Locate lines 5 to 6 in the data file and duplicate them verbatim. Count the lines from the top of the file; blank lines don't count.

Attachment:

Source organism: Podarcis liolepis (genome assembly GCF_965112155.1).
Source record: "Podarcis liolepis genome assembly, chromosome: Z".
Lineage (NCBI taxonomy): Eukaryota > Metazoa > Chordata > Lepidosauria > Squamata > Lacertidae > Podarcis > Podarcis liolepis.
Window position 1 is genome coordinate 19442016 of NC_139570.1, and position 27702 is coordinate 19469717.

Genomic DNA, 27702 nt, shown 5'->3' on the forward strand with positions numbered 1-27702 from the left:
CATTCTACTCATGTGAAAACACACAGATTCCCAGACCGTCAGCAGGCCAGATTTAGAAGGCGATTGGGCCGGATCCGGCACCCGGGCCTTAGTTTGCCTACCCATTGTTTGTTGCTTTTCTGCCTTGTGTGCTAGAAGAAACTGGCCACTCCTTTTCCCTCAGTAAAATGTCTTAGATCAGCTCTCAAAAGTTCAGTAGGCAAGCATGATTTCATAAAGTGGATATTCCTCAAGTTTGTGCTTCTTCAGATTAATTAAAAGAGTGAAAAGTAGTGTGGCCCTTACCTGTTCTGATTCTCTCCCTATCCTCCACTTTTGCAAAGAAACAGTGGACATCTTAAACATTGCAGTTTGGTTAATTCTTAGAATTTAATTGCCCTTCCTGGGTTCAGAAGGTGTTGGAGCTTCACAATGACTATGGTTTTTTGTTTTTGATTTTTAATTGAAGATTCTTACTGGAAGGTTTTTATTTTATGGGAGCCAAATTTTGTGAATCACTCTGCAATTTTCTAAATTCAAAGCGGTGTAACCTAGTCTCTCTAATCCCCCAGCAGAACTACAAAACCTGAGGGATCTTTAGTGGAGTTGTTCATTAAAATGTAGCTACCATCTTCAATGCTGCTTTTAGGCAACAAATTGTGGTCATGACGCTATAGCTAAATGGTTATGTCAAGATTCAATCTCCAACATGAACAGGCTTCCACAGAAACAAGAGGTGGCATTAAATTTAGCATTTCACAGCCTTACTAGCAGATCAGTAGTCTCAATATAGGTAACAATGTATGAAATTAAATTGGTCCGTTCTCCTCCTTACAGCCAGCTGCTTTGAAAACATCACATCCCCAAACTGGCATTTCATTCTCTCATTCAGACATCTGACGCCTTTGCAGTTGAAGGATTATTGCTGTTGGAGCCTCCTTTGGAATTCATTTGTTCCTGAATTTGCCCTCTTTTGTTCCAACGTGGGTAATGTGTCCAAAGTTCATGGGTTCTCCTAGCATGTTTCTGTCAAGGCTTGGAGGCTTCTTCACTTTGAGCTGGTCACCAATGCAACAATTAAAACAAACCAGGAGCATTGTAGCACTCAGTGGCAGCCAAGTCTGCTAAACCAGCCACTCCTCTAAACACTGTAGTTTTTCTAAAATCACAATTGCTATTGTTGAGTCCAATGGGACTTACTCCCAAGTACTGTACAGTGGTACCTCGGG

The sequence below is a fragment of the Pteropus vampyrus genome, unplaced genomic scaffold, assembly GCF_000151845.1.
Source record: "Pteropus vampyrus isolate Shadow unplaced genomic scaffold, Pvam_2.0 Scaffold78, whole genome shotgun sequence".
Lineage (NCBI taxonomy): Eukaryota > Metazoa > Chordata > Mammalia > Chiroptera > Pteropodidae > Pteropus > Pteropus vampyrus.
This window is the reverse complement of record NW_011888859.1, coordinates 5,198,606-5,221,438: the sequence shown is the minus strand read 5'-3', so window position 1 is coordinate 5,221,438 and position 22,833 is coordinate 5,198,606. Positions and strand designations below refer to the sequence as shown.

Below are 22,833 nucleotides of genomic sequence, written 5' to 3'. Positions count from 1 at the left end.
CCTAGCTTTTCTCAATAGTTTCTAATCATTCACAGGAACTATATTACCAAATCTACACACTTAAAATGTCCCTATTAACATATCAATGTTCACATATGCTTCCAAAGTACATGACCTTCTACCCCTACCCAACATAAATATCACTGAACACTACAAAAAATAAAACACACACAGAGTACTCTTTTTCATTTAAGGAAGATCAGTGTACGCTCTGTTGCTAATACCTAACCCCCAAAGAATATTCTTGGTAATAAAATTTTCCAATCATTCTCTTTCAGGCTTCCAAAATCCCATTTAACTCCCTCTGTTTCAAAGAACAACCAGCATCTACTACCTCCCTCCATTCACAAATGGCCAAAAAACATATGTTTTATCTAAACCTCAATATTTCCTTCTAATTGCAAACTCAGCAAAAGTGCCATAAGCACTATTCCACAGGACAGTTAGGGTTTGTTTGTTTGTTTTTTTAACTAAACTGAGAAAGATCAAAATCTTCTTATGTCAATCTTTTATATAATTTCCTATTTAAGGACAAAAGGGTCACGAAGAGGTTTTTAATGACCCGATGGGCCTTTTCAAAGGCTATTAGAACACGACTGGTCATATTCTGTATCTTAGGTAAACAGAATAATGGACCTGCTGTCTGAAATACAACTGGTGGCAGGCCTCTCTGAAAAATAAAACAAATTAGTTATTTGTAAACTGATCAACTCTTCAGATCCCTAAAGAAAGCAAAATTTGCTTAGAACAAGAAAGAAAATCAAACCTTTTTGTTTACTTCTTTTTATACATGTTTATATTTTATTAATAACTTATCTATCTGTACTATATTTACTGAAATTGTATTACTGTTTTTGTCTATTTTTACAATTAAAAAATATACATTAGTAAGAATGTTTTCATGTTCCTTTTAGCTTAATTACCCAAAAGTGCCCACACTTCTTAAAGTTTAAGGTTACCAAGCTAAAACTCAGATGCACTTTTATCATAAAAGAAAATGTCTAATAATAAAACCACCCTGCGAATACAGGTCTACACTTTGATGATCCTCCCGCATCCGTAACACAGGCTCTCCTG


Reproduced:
Genomic DNA, 27702 nt, shown 5'->3' on the forward strand with positions numbered 1-27702 from the left:
CATTCTACTCATGTGAAAACACACAGATTCCCAGACCGTCAGCAGGCCAGATTTAGAAGGCGATTGGGCCGGATCCGGCACCCGGGCCTTAGTTTGCCTACCCATTGTTTGTTGCTTTTCTGCCTTGTGTGCTAGAAGAAACTGGCCACTCCTTTTCCCTCAGTAAAATGTCTTAGATCAGCTCTCAAAAGTTCAGTAGGCAAGCATGATTTCATAAAGTGGATATTCCTCAAGTTTGTGCTTCTTCAGATTAATTAAAAGAGTGAAAAGTAGTGTGGCCCTTACCTGTTCTGATTCTCTCCCTATCCTCCACTTTTGCAAAGAAACAGTGGACATCTTAAACATTGCAGTTTGGTTAATTCTTAGAATTTAATTGCCCTTCCTGGGTTCAGAAGGTGTTGGAGCTTCACAATGACTATGGTTTTTTGTTTTTGATTTTTAATTGAAGATTCTTACTGGAAGGTTTTTATTTTATGGGAGCCAAATTTTGTGAATCACTCTGCAATTTTCTAAATTCAAAGCGGTGTAACCTAGTCTCTCTAATCCCCCAGCAGAACTACAAAACCTGAGGGATCTTTAGTGGAGTTGTTCATTAAAATGTAGCTACCATCTTCAATGCTGCTTTTAGGCAACAAATTGTGGTCATGACGCTATAGCTAAATGGTTATGTCAAGATTCAATCTCCAACATGAACAGGCTTCCACAGAAACAAGAGGTGGCATTAAATTTAGCATTTCACAGCCTTACTAGCAGATCAGTAGTCTCAATATAGGTAACAATGTATGAAATTAAATTGGTCCGTTCTCCTCCTTACAGCCAGCTGCTTTGAAAACATCACATCCCCAAACTGGCATTTCATTCTCTCATTCAGACATCTGACGCCTTTGCAGTTGAAGGATTATTGCTGTTGGAGCCTCCTTTGGAATTCATTTGTTCCTGAATTTGCCCTCTTTTGTTCCAACGTGGGTAATGTGTCCAAAGTTCATGGGTTCTCCTAGCATGTTTCTGTCAAGGCTTGGAGGCTTCTTCACTTTGAGCTGGTCACCAATGCAACAATTAAAACAAACCAGGAGCATTGTAGCACTCAGTGGCAGCCAAGTCTGCTAAACCAGCCACTCCTCTAAACACTGTAGTTTTTCTAAAATCACAATTGCTATTGTTGAGTCCAATGGGACTTACTCCCAAGTACTGTACAGTGGTACCTCGGG